Southwestern businesses could find music to be more effective than visuals in shaping perceptions of their company brand, research has revealed.
Visual branding has traditionally been the sole focus for many organizations but 76 percent of respondents in the Southwest actually believe music is more memorable when used in marketing.
The research, conducted by audio branding specialist PHMG, also measured the reactions of 1,000 US consumers to a series of audio clips and found music is capable of producing strong emotional reactions that can influence how a business is viewed. Also, subtle changes in instrumentation, style and key, as well as the chord progression, can substantially alter these perceptions.
Strings playing short, sharp notes in a major key were found to have a largely positive impact, as 86 percent of Southwestern respondents associated them with feelings of happiness and excitement. But a change to any one variable can make a big difference, as a shift from major to minor provoked a sense of sadness or melancholy in 90 percent of respondents in the Southwest.
Daniel Lafferty, Director of Music and Voice at PHMG, said: “This study underlines the emotional power of music and its potential for conjuring a clear picture of an organization’s values and ethos in the mind of the listener.
“Our hearing is a more powerful emotional sense than our sight, so there is a clear opportunity for businesses to broaden their marketing horizons and gain a competitive edge by making better use of audio. The phone is one obvious channel where businesses should pay close attention to the sounds that customers hear, but this equally applies to radio and television advertising, videos and product sounds.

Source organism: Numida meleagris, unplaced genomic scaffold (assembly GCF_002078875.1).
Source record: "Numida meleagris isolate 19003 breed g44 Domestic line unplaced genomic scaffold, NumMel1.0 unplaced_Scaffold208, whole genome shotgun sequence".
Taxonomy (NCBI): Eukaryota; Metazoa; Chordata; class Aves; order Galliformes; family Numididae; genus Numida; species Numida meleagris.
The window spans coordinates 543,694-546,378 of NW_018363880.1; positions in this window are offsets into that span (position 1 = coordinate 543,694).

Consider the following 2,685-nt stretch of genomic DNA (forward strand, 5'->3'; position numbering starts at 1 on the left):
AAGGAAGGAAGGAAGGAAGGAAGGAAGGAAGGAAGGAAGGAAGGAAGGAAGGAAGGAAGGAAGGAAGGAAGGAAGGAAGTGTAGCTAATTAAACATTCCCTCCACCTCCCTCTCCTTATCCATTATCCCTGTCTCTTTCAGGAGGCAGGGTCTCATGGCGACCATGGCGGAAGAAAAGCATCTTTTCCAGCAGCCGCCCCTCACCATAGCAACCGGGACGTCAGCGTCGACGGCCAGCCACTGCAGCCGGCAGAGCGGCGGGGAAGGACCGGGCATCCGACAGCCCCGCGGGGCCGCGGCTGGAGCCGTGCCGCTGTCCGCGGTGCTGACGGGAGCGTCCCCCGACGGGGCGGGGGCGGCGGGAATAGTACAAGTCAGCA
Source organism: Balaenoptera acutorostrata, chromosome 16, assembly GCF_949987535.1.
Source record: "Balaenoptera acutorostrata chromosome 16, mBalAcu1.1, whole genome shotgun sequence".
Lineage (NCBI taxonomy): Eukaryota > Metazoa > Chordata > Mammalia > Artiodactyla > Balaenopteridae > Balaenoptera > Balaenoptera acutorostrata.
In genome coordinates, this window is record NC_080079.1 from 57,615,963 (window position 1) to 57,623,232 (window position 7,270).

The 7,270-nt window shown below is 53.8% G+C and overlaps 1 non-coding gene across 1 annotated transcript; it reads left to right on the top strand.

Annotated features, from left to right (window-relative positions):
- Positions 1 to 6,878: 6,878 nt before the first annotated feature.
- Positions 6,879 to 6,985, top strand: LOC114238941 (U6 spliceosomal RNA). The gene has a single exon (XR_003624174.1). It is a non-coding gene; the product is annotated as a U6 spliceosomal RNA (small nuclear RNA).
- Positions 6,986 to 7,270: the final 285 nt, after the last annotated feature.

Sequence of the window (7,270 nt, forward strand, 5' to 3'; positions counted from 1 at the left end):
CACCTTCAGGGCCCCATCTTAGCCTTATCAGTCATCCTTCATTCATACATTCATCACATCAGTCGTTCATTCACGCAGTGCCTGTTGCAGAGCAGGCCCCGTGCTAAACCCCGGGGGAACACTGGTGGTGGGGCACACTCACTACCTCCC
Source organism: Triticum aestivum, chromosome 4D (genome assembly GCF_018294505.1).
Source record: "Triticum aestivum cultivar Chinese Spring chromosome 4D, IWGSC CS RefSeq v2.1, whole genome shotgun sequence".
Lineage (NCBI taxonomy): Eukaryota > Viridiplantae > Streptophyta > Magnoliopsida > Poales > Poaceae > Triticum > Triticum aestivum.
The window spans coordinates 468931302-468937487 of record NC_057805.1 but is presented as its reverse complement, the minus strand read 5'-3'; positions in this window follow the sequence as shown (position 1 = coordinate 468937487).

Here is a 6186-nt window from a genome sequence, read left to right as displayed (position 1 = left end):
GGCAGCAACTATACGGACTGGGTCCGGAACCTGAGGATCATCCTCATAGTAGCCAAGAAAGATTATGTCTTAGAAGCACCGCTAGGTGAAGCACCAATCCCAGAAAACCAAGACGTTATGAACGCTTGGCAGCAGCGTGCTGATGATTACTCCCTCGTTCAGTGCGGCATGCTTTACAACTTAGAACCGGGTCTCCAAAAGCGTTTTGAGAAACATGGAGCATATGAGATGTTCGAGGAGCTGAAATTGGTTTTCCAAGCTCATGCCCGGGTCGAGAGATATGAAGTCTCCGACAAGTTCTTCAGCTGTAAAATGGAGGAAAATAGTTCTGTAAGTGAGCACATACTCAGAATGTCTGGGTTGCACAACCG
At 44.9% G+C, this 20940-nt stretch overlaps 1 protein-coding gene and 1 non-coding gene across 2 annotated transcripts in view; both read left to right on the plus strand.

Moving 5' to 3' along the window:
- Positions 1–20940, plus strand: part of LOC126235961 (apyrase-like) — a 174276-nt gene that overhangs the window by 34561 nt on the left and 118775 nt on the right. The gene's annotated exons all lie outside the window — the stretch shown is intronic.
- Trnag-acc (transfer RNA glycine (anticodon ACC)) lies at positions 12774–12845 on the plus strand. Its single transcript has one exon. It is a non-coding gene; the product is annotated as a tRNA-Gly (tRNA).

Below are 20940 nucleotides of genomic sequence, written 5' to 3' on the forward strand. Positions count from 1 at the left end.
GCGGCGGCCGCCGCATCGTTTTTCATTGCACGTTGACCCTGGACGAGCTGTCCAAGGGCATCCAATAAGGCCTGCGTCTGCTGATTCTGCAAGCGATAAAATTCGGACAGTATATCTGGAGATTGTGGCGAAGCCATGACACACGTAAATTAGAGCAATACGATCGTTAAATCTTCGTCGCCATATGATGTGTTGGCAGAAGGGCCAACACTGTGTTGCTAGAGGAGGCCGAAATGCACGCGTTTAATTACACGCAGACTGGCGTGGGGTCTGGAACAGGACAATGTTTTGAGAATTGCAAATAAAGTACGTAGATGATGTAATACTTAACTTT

“It is important that organizations carefully design brand audio by defining the brand values they would like to convey and ensuring the different variables are matched to these values. Inappropriate music can lead customers to develop negative perceptions of a brand that may prove hard to shift.”
The acoustic guitar was another element of instrumentation that was found to have a generally positive impact, particularly when played in a major key as 91 percent of Southwestern respondents found this to be caring, calm and sophisticated. As an acoustic instrument constructed from a natural material – and one that generates its own sound – the guitar comes across as honest and transparent.
Perhaps unsurprisingly, the repetitive nature of high-intensity drums provided a sense of drive, energy and motivation. When played ahead of the beat in a standard 4/4 time signature, percussive elements will create a sense of urgency and intensity, but when played behind the beat they will feel more languid and relaxed.
On the other hand, the bold, brooding feel of brass instrumentation, particularly when played in open fifths, overwhelmingly made respondents feel angry, sad or reflective.
Lafferty added: “Understanding your own business and the values you want it to represent is crucial to building a strong rapport with customers, while enhancing brand loyalty and memorability. That’s why it is so important to build a brand that accurately reflects the various desired attributes – audio and visuals should be designed to complement each other in pursuit of this goal.”